Reduced Emissions from Deforestation in the Ankenihen -- Zahamena Corridor, Madagascar
Reduced Emissions from Deforestation and Degradation (REDD)
The regions of Alaotra-Mangoro and Atsinanana, Madagascar
The Government of Madagascar, Ministry of Environment and Forests (Project Proponent)
Conservation International (Project Developer/Manager)
Rainforest Alliance Evaluation:
Validated conformance with the Voluntary Carbon Standard Version 3: October 23, 2013 (RA-VAL-VCS- 011275).
Verified conformance with the Verifier Carbon Standard Version 3: October 24, 2013 (RA-VER-VCS-018499).
The Ankeniheny-Zahamena Corridor (CAZ) has long been regarded as one of Madagascar’s top conservation priorities and numerous studies have catalogued its rich biodiversity. The CAZ carbon project covers 370,032 hectares of Madagascar’s eastern humid rainforest and provides important ecosystem services to both the surrounding area and greater region. By far the greatest threat to the forest corridor in terms of forest loss is slash-and-burn agriculture and this threatens the long term existence of the corridor. If this pressure is not alleviated, CAZ will soon disappear and with it the incredible biodiversity it houses.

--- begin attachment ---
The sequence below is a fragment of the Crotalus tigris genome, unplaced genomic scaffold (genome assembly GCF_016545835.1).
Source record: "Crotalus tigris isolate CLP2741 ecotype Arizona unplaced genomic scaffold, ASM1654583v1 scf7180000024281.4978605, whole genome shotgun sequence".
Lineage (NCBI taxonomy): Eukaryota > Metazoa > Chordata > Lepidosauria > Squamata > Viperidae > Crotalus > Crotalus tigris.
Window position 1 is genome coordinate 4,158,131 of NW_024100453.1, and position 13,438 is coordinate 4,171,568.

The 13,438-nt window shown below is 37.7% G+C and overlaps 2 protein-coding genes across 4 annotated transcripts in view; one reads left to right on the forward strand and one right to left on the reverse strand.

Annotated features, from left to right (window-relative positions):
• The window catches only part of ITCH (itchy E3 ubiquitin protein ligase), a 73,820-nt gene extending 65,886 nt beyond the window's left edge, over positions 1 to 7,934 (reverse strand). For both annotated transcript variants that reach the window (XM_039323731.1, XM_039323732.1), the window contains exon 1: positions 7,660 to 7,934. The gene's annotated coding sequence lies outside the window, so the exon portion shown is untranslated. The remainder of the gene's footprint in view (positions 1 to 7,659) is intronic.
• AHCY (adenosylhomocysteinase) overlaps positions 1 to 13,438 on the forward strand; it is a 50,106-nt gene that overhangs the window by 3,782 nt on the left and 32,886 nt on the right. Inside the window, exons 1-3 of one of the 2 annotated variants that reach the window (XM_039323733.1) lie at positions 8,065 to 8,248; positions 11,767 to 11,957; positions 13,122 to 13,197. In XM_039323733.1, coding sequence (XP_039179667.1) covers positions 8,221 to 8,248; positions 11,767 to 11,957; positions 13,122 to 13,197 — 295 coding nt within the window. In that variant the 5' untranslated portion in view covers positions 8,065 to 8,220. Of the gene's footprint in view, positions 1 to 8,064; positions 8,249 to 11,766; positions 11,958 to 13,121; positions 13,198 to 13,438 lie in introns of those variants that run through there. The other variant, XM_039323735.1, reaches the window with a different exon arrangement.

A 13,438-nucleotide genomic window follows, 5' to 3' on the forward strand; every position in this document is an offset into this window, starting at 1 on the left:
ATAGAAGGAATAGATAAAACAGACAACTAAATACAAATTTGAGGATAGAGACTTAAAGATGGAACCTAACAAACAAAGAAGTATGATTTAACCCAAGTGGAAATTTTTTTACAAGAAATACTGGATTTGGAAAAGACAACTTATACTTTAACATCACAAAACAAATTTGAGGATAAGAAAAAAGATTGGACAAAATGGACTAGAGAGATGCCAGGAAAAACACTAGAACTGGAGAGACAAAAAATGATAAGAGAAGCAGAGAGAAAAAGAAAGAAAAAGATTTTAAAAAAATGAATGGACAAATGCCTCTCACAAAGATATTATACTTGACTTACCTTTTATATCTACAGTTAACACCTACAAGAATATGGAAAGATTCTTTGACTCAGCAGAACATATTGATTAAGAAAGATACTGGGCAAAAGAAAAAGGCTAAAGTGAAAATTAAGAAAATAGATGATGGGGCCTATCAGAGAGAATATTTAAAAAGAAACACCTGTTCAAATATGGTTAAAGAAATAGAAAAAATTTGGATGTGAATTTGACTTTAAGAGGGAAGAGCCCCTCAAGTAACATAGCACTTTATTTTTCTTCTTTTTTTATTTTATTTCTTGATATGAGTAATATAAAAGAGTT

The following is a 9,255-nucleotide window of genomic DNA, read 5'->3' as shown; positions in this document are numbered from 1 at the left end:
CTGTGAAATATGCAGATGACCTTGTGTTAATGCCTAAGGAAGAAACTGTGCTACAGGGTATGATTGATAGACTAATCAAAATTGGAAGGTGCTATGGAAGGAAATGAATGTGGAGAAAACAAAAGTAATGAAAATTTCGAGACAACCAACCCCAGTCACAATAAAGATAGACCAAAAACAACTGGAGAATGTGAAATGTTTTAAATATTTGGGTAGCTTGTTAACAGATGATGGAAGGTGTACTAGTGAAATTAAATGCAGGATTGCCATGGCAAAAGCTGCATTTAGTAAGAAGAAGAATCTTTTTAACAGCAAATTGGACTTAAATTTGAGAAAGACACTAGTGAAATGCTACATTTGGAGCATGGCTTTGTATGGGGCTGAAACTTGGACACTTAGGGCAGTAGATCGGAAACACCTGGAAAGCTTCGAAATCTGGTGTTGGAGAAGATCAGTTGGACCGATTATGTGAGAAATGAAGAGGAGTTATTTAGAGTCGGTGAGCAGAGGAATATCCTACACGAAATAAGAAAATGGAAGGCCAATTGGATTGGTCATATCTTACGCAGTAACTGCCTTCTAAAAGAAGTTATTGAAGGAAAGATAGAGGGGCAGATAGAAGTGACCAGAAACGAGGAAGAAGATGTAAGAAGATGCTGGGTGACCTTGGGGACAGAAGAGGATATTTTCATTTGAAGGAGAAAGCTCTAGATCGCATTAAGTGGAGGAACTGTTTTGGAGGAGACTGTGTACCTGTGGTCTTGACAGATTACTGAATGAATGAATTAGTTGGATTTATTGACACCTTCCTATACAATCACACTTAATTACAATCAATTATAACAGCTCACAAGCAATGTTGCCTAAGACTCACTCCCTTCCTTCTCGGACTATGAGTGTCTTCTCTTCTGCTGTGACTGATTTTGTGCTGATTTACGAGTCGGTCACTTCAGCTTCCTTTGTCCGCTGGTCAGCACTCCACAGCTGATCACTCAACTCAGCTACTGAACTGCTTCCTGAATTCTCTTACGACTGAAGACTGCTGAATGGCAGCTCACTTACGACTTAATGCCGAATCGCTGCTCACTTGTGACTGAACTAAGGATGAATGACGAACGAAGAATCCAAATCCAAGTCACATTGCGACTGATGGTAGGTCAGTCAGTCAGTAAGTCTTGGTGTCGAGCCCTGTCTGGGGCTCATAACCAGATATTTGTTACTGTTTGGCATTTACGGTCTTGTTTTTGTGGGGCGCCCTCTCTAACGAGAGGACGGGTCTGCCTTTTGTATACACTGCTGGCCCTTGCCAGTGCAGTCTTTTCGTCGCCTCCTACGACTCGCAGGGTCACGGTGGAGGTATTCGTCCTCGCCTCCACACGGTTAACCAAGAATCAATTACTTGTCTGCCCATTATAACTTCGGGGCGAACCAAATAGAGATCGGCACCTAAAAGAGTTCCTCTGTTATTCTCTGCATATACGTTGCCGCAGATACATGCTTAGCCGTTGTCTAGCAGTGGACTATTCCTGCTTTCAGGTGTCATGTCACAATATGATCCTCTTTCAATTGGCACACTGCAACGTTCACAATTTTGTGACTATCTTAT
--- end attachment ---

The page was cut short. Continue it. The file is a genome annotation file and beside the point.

In order to reduce deforestation in CAZ, the Government of Madagascar and Conservation International developed the strategy of establishing an avoided deforestation carbon project that would provide direct incentives and alternative livelihood activities for communities living around the forest corridor. These discussions resulted in the Government of Madagascar applying to the World Bank BioCarbon Fund for support in 2004. As part of this strategy, CAZ has been included as a new protected area in the country’s plans for an expanded protected area system (SAPM – Système des Aires Protégées de Madagascar).
The project aims to reduce deforestation of primary Malagasy forest by creating a corridor to protect the remaining native forests between the Zahamena National Park and the forests collectively known as “Ankeniheny” in central eastern Madagascar. The protected area at CAZ has been developed based on an entirely new model for Madagascar that involves a strong collaborative management (comanagement) component with local communities. Creation of this new protected area has involved an unprecedented level of stakeholder involvement and consultation for a Malagasy protected area. Ensuring that the carbon project is in place and providing a sustainable funding mechanism for protection activities is an essential part of the strategy for the protected area. Through the creation of the new CAZ protected area, the project will result in reduced emissions from deforestation.